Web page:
Host: Lauren Meltzer
Producer: Yumi Wilson
From delicately crafted tea bowls to contemporary jazz to the spoken word, Bay Area artists are marking this May’s Asian American and Pacific Islander Heritage Month by dedicating contributions from some of their work and performances to the victims of the recent earthquake in eastern Japan.
Some artists have gotten involved because of a personal connection; others are simply reaching out to help a country in need.
In the process, artists are among the growing number of people and organizations doing their part to help Japan.
What is the unique role that artists play in the Japan relief effort? How much money has been raised by Bay Area artists? And how has the tragedy served as a unique opportunity to bring together old and new ideas on Japan?
- Dottie Low, ceramics instructor at Sharon Art Studio and chair of "Help Japan 100 Tea bowls" fundraiser. Low spearheaded the event, which raised more than $23,000 for the American Red Cross. A graduate of San Francisco State University, Low has traveled to China, Japan and Taiwan.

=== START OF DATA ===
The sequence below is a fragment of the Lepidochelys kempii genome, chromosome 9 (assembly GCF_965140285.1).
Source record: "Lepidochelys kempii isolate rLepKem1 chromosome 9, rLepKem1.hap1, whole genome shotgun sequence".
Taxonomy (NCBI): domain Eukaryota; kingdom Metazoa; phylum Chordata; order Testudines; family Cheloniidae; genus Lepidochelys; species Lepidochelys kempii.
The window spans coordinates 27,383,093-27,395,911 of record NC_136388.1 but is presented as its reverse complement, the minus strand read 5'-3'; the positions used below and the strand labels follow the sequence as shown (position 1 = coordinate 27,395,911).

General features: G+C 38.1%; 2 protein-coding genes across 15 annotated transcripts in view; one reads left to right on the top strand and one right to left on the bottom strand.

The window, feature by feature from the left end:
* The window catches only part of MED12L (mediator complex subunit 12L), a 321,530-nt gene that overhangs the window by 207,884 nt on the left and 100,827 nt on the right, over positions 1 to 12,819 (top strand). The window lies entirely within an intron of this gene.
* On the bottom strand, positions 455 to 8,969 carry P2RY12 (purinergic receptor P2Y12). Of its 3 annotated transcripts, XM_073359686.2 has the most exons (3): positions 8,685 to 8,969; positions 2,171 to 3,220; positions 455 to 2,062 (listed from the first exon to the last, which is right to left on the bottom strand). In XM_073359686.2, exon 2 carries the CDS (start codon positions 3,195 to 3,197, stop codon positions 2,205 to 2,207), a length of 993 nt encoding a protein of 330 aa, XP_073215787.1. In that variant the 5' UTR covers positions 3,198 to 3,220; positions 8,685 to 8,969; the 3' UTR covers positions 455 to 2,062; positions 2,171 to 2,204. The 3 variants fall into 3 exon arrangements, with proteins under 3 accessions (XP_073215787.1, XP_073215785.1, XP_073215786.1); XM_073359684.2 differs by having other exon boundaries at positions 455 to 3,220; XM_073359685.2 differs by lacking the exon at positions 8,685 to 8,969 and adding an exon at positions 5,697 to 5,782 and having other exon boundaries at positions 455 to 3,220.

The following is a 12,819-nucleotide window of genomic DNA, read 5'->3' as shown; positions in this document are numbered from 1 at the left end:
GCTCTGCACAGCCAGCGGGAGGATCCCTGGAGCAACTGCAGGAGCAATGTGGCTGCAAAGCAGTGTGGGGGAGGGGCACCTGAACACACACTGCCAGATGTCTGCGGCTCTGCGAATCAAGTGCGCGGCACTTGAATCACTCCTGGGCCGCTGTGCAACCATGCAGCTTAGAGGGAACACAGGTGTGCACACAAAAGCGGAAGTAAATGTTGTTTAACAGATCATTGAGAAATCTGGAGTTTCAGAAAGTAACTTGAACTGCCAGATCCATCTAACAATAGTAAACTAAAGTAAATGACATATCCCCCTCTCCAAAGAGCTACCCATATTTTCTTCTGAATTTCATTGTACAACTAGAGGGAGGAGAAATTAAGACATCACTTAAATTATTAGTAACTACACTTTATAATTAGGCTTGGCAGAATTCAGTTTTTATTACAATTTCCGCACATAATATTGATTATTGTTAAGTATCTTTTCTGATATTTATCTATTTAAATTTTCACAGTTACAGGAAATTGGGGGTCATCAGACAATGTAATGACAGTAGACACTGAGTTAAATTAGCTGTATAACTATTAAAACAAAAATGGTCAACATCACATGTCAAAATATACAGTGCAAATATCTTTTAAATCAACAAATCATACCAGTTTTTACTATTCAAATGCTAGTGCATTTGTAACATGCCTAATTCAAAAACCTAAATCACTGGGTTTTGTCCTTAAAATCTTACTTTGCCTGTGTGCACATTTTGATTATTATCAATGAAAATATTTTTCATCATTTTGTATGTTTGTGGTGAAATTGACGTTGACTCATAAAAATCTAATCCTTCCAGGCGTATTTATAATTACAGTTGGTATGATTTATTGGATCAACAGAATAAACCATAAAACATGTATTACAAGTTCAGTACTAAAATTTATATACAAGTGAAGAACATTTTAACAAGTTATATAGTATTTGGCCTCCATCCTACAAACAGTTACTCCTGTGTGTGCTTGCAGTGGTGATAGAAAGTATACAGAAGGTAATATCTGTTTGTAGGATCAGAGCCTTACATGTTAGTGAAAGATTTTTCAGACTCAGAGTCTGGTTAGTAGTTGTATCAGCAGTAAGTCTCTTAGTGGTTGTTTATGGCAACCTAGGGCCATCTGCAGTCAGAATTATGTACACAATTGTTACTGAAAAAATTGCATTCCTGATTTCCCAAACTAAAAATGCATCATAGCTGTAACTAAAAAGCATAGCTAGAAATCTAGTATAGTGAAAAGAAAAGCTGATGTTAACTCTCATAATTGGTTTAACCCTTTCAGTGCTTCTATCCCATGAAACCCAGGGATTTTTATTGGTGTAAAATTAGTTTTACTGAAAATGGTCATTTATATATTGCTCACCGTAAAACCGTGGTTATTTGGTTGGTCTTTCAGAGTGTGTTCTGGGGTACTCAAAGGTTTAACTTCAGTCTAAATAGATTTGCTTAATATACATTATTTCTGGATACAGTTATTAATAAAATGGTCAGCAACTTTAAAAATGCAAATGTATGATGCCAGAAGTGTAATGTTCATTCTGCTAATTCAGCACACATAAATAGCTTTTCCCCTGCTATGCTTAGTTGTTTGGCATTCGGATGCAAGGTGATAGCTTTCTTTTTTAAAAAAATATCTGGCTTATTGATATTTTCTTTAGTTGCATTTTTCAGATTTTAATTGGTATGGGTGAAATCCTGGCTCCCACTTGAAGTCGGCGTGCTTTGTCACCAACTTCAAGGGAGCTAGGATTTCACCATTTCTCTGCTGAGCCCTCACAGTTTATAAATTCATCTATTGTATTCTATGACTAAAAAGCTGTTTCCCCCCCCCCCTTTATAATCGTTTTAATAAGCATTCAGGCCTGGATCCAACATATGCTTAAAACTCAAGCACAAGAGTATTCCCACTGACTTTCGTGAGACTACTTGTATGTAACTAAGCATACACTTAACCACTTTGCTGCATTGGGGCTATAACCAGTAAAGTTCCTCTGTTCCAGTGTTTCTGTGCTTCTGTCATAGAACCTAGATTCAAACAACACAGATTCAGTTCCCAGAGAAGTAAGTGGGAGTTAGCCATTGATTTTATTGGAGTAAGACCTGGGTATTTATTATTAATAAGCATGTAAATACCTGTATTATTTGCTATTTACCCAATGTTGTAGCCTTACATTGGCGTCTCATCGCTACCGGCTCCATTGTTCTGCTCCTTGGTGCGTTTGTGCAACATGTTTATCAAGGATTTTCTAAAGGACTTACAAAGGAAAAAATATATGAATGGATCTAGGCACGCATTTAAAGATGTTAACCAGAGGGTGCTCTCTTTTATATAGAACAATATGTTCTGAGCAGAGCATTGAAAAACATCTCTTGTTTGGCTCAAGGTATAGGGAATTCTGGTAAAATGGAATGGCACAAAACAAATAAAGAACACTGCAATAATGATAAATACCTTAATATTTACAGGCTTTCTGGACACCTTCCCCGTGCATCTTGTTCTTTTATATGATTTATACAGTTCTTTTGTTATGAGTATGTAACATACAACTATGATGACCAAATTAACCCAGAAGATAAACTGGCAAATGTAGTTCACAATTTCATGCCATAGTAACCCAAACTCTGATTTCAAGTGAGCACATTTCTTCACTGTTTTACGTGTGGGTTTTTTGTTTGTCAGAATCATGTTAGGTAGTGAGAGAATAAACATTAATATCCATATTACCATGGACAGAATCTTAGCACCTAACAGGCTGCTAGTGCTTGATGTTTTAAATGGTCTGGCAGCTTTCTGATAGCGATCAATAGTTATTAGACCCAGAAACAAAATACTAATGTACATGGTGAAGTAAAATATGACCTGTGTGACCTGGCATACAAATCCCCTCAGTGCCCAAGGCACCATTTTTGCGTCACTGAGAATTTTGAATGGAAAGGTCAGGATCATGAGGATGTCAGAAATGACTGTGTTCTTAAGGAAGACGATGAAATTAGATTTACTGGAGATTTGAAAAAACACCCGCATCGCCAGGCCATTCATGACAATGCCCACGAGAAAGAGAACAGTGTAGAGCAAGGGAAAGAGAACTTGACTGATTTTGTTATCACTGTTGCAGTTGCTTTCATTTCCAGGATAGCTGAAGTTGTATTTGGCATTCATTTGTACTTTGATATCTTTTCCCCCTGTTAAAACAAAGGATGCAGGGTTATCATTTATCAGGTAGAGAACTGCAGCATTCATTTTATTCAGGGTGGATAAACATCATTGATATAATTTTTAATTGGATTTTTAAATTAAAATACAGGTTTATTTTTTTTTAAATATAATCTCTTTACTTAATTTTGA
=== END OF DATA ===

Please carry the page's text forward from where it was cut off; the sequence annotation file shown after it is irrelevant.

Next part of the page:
- Ben Shockey, executive director of the Friends of Sharon Art Studio (FOSAS). FOSAS is a non-profit organization that partners with San Francisco Recreation and Parks Department to sustain and enhance the Sharon Art Studio in Golden Gate Park.
- Jason Jong, a grants administer and active supporter of the Bay Area arts and progressive community and founder of the pan-Asian collective Asian Crisis.
- Brenda Wong Aoki, an acclaimed soloist whose work synthesizes Japanese Noh and Kyooogen theater, Commedia Dell’arte, modern dance and everyday experience. Twice a National Endowments Arts fellow, Brenda has won three our Dramalogue Awards for her original work and a Critics’ Circle Award. Her grandfather was a founder of San Francisco Japan town in the 1890's, grandmother was a leader of the first Chinatown garment union and cousin is Richard Aoki, the Black Panther.